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Amsterdam airport, Schiphol, is to re-think its strategy, examining all the airports in the Group and its overall cargo plan for the Netherlands.

It is a year since the airport hit its capacity constraints, leading to the loss of slots for freighter operators.

Just a few months later, Schiphol absorbed its cargo department into its aviation marketing team, a move that surprised a market used to Schiphol’s central focus on cargo and a general trend towards splitting cargo units into separate divisions.

But Head of Aviation Marketing, Maaike van der Windt, speaking to The Loadstar on the sidelines of TIACA’s Air Cargo Forum in Toronto last week, said the decision had been good.

She added: “It gave the team a bigger and better voice, and there were also some synergies in the way we work. There were two marketing and communications teams, for example.”

It was intended to be a positive impact for cargo.

Ms. van der Windt was less positive about the slot position at Schiphol, which reached its capacity of 500,000 movements a year ago, with additional capacity expected to come onstream in 2020, after a new agreement is reached.

“The airlines could see the run on slots coming, so booked up more, especially on the back of a good economic climate. And we discovered some cargo airlines have difficulty meeting the slot requirements, and were used to picking up new slots after losing historic rights, and now there are fewer.”

The local cargo community has been pushing for a local rule on slots, one consequence of which would be to help freighter operators retain them. But Ms. van der Windt said she was not optimistic.

“There is a new rule being proposed, but there are not a lot of un-utilised slots, so it won’t necessarily make much difference because we are almost at capacity,” she said. “There is a freighter component, but there are other components too — it’s not just about freighter slots.”

“We are currently in negotiations about a new agreement for slot capacity from winter 2020. We believe there will be growth after 2020 but it will be moderate — more moderate than before.”

“The aim now is to maintain what we’ve got, and do what we can to support the airlines. And after 2020, we are keen to keep our position, but we are still developing our long-term vision; cargo will have a part.”

The loss of slots caused some freighter operators, such as AirBridgeCargo, to move operations to smaller airports like Liege, as well as Brussels, while accusations of protectionism were levelled at both hub carrier KLM and the airport.

But the move came as other operators began to eye smaller airports. The previous day, cargo handler Olivier Bijaoui told a press conference: “If you look at what’s happening in Europe, freighters are moving away from the big hubs over things like congestion. This is a big change that brings about the emergence of airports like Liege. Major hubs are not always the answer.”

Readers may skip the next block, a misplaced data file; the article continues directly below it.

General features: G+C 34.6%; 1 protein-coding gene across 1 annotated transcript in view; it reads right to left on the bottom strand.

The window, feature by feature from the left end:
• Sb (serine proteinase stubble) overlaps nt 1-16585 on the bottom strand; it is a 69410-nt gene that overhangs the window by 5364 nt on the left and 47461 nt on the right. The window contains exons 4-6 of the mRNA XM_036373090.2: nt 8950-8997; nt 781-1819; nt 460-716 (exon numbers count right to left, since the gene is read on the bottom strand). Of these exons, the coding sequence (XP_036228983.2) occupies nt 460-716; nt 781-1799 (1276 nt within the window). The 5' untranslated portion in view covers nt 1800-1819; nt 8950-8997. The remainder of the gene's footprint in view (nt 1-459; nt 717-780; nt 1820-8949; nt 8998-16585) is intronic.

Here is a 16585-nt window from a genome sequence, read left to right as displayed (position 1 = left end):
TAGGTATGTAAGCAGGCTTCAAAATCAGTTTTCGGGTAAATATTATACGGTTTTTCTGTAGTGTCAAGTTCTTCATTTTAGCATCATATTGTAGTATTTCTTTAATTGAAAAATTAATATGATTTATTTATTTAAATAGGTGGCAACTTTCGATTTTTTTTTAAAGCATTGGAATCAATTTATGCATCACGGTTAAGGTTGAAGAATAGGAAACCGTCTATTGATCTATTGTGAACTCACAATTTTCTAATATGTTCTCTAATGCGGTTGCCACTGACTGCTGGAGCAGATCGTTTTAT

Ms. van der Windt agreed.

“It’s a development we have seen happening. But Dutch airports should get a role. We are an airport group, so in the long-term, we are looking at the whole of the Group, which includes Rotterdam, Lelystad and Eindhoven. And then there’s Maastricht [which is not in the Group]. As the Netherlands, we should think about our proposition, go beyond the Group and see what is the best response for Dutch society. How can we make it the most sustainable and efficient?”

But a departure from cargo at Amsterdam to a different Netherlands airport could make operations more expensive and complicated for the key flower trade and increased focus on the pharmaceutical trade lanes.

Ms. van der Windt said 25% of imports were flowers, while Amsterdam also had a strong focus on e-commerce. “But it is too early to comment on that. Up to 2020, our focus is to preserve what we’ve got.”

What has not stopped at Amsterdam is the focus on innovation, for which the airport has become famous. It is currently working on a proof of concept, and scaling up of Automated Nomination essentially an AI-boosted predictive analysis of cargo movements.

It is also working on a Compliance Checker — a digital solution for handlers to ensure a shipper and shipment is compliant. It is already in operation with one handler, but Ms. van der Windt added: “We want it to be generic, with an underlying IT structure. It’s quite close to fruition and will be ready early next year. The ultimate goal is to have everything paperless to make us and all parties more efficient.”

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